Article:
On August 26th, 2007 an 11 minute demo of Assassin’s Creed was shown at the PAX 2007 by Ubisoft Montral’s Creative Director, Patrice Desilets. Too bad Jade Raymond, the producer of Assassin’s Creed, wasn’t there… there would have been a page dedicated just to her! The level that was shown was the same as in the E3 demo, however a different path was taken to reach the target. At the end of the demo, a conversation between Altair and the head of the Assassin’s bureau in Jerusalem, Malik, showed an intense rivalry between the two.
Patrice started the presentation with a short timeline of the development cycle of Assassin’s Creed:
- December 2003 – Prince of Persia Sands of Time
- January 2004 – Core team starts Assassin’s Creed
- September 2005 – First Announcement at TGS 05
- March 2006 – Presentation at GDC
- May 2006 – First Presentation at E3
- September 2006 – First On-Stage at X06
- July 2007 – First hands-on at E3
- August 2007 – First Presentation at Penny Arcade
- November 2007 – Assassin’s Creed is released (analysts speculate Nov. 9)
The game takes place during the Third Crusade, in the year 1191. The player assumes the role of Altaïr (??????, Arabic, “The Flying One”), a member of the Hashshashin sect (the original “assassins”), whose objective is to slay the nine historical figures who are propagating the Crusades. As the player finds and kills these targets, their conspiracy is unveiled. The player will be able to travel through three cities: Jerusalem, Acre and Damascus.
The environment is completely interactive, from the people to the historically accurate cities. These cities are populated by many people, and the way the player controls Altaïr affects how the bystanders around him react to his presence. For example, when going through a crowd, if the player lightly moves someone out of the way, it will not have a significant effect. However, if the player throws someone to the ground and kills them, the crowd may unite against him and he will then have to find a way out. Similarly, if the player shoves a person aside, they may shove him back. If he climbs walls, civilians will gather around, attracting unwanted attention from guards.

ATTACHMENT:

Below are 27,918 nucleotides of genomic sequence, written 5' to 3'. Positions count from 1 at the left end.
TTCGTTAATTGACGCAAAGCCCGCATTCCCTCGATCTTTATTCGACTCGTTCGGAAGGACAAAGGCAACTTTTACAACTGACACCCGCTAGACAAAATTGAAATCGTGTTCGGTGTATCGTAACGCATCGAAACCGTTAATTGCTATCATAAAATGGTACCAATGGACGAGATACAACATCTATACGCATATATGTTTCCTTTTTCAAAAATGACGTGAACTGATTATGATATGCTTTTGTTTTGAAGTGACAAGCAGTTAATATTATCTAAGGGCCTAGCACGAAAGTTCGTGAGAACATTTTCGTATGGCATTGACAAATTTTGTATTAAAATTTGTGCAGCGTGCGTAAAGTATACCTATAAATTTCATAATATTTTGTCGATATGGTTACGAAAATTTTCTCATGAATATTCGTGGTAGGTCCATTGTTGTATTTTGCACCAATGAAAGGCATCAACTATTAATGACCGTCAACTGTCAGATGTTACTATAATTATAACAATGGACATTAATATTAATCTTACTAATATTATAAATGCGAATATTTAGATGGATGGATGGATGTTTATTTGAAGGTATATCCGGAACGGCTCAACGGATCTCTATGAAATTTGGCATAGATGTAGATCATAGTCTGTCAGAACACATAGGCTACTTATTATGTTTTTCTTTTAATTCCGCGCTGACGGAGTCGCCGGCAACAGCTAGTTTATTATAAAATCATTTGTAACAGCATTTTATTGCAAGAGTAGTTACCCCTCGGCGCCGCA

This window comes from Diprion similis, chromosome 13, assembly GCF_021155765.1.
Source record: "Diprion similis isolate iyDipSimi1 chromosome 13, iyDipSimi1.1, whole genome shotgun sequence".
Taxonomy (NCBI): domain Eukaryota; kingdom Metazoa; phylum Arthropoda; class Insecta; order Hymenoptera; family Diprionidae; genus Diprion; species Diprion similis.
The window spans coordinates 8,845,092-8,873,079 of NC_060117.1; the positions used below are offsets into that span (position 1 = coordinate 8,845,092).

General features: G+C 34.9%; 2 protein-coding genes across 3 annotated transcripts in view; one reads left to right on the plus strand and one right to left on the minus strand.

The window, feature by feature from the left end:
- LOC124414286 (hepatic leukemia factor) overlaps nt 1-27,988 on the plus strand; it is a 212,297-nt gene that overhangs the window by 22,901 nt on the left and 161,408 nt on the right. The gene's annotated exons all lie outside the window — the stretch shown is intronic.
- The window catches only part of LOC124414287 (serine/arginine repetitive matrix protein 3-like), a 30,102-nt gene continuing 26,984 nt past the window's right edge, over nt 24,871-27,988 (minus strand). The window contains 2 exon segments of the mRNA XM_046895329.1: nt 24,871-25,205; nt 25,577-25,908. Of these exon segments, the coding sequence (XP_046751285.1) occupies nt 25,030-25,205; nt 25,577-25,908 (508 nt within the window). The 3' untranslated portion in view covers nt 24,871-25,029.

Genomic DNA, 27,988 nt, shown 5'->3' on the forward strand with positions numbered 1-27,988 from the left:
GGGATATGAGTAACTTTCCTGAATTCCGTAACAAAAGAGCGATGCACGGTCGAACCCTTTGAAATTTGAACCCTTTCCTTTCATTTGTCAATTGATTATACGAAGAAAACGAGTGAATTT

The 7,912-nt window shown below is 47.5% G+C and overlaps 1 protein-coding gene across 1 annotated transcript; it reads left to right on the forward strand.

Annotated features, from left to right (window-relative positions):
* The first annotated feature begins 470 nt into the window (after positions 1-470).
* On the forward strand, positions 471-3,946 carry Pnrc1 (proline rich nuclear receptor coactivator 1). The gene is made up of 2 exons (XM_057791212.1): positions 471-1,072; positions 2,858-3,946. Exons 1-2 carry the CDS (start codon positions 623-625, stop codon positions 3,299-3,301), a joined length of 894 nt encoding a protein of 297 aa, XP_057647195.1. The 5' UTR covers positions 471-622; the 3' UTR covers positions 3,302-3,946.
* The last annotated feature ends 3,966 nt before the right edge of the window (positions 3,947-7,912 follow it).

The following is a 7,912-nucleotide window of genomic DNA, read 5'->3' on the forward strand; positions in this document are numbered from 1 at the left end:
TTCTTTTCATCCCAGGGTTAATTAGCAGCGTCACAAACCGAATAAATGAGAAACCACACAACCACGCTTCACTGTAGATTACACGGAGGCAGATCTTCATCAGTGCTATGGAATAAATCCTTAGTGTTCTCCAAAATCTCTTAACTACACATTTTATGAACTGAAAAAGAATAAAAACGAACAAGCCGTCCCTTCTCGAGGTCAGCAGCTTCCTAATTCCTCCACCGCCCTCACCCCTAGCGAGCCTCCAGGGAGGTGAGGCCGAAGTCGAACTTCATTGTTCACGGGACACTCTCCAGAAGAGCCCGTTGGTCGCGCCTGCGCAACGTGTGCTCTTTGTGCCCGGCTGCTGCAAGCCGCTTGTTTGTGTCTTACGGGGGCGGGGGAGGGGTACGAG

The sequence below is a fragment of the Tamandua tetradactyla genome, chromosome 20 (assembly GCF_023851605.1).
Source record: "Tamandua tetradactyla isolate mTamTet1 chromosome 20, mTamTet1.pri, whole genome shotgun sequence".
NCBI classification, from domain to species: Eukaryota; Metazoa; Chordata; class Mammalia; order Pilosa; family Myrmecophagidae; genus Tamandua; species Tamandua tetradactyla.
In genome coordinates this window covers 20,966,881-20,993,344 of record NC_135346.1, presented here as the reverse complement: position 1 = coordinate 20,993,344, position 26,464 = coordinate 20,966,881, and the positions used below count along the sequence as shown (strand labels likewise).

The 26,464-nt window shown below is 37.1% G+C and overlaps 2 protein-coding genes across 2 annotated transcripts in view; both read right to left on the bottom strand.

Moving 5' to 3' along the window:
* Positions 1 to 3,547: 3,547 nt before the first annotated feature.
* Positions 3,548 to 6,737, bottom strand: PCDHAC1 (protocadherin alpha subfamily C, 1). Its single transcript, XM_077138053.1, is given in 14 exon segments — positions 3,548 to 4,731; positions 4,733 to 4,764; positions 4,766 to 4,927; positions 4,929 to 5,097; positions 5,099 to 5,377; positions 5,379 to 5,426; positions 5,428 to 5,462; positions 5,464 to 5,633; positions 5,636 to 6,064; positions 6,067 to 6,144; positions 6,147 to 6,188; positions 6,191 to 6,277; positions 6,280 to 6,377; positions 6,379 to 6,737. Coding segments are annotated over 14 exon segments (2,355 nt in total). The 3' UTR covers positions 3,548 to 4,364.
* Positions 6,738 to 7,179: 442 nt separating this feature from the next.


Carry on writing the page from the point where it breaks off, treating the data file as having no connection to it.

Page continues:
The producers of the game take pride in its historical accuracy. The locations in the game are distinctive models of the cities. All of Altaïr’s targets are also historic leaders who died or disappeared in the year 1191 (though not necessarily assassinated).
The start of the demo is with Altair climbing up the back way of the side of a castle. There are two guards with their backs to him, and Altair takes them out very quickly. Of course, other guards are alerted to this, so our assassin starts running through the castle, which is an opportunity to show off what the game can do. While Altair is running to escape, he was able to destroy a wooden ledge, brining heavy barrels down that take out several guards in a corridor. Altair was also able to commandeer a horse, which gives him a distinct advantage over his foes. He wields his sword and takes down guards as he speeds through castle corridors.
The next in-game trailer shows our anti-hero hopping from rooftops, and then he grabs a ledge. He climbs up and looks over the town. Another part of the trailer shows various combat moves and combos. Altair’s movements were all very elegant, and he disarms his opponents with impressive skill and grace, and never gets old watch. One guard falls off a ledge to his death because he isn’t paying attention to the close quarters of the rooftop. After our favorite assassin has skillfully dispatched all of the enemies, then starts jumping between rooftops again.
There is extreme environmental interaction between the characters and the world. The levels were designed to represent freedom in real life, and Patrice stated that all the level ingredients should be justified and make sense. Patrice then showed us an actual screenshot of the extremely crowded city model that seemed to stretch on for miles, and stated that every nook and cranny is completely explorable.